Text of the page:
01 Apr 2019
Reviving the Glory of Dravyavati
Known to be one of the first-of-its-kind river rejuvenation activities in India, the Dravyavati River Rejuvenation Project was recently inaugurated in Jaipur by Rajasthan Chief Minister Vasundhara Raje. Originating from the western slopes of the Nahargarh-Amer Hills, Dravyavati River—also known as Amanishah Nallah—flows through the west side of the Pink City. On account of rapid urbanisation along with dumping of sewage, industrial waste water and solid waste, the once historically important river had been reduced to a nallah.
A consortium of Tata Projects, a Tata Group company, and SUCG International Engineering Company, a company of Shanghai Urban Construction Group (SUCG), bagged the contract to bring the river back to life. Developed at Rs 14.71 billion, the project was inaugurated on schedule after 30 months. However, an extension of six months had been granted to complete additional and finishing items.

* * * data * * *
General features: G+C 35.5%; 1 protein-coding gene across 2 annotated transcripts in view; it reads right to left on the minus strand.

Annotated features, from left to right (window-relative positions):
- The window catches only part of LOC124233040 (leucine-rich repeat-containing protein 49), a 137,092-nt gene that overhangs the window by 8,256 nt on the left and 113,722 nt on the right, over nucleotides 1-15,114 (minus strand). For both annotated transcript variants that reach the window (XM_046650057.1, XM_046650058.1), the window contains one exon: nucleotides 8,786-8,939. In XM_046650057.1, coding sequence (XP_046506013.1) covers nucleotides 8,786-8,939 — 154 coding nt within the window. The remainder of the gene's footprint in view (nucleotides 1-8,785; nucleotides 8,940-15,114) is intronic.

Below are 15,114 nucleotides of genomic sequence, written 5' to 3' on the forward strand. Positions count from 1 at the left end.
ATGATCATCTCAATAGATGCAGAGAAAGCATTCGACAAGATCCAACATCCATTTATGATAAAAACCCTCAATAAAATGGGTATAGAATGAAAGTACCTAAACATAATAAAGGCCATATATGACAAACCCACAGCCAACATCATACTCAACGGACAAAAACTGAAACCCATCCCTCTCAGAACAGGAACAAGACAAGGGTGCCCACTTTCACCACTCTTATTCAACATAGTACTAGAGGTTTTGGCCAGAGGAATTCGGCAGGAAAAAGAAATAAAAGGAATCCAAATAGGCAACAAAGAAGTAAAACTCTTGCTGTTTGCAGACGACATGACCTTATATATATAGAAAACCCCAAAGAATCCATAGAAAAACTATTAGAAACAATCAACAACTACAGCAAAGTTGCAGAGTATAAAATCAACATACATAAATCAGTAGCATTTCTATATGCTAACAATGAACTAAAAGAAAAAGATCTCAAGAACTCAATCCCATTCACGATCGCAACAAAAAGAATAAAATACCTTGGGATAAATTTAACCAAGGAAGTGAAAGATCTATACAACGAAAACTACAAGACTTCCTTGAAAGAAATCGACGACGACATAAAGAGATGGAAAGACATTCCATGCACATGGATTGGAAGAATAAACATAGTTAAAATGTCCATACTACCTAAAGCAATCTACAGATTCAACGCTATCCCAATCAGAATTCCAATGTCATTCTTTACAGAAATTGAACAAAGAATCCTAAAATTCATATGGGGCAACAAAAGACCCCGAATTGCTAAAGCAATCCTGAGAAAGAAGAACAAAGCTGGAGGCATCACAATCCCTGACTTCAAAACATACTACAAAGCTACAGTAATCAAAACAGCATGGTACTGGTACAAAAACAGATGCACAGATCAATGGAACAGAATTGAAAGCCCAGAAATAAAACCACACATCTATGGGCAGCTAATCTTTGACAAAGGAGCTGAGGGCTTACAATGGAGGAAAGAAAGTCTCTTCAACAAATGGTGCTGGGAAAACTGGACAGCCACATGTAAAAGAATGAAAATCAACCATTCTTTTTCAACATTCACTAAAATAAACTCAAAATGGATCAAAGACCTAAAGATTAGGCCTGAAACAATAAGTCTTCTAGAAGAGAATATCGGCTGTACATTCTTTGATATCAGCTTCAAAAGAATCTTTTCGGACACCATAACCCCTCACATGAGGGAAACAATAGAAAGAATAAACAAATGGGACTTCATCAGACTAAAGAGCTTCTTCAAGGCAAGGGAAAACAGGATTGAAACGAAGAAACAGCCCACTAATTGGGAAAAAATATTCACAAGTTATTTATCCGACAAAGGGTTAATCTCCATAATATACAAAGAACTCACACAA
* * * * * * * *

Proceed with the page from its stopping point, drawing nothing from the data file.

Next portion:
The Dravyavati River project is an example for all states in India that face open drainage and sewage problems. Satyanarayana Kasinadhuni, COO-Industrial Systems, Tata Projects, elaborates on the benefits of the project:
Public health: Several public health benefits after the rejuvenation of the river include groundwater recharge, improved irrigation, better farm products, reduced open defecation, improved sanitation, cleaner air, mitigation of vector and water-borne diseases, creation of walkways and cycle tracks, and mitigation of foul smell owing to open sewage.
Flood control: Removing encroachments, clearing the flow of the river and constructing the river channel throughout have prepared the city for floods that might occur in the next 100 years. Major benefits include river channelisation, river flow control, and revival and restoration of dams.
Fillip to the economy: Notable changes include attraction of investment and tourism, land for development and better public amenities. Land prices adjoining the riverfront have doubled or tripled.
Urban infrastructure: Residents now have access to open green spaces, new roads and linkages, museums and an experience centre, a river promenade, sit-outs and public toilets, walkways, cycle tracks, better security, nodes and plazas, sewage treatment plants (STPs), sewer lines and service roads. A major part of the area lighting uses solar lights and LED fixtures.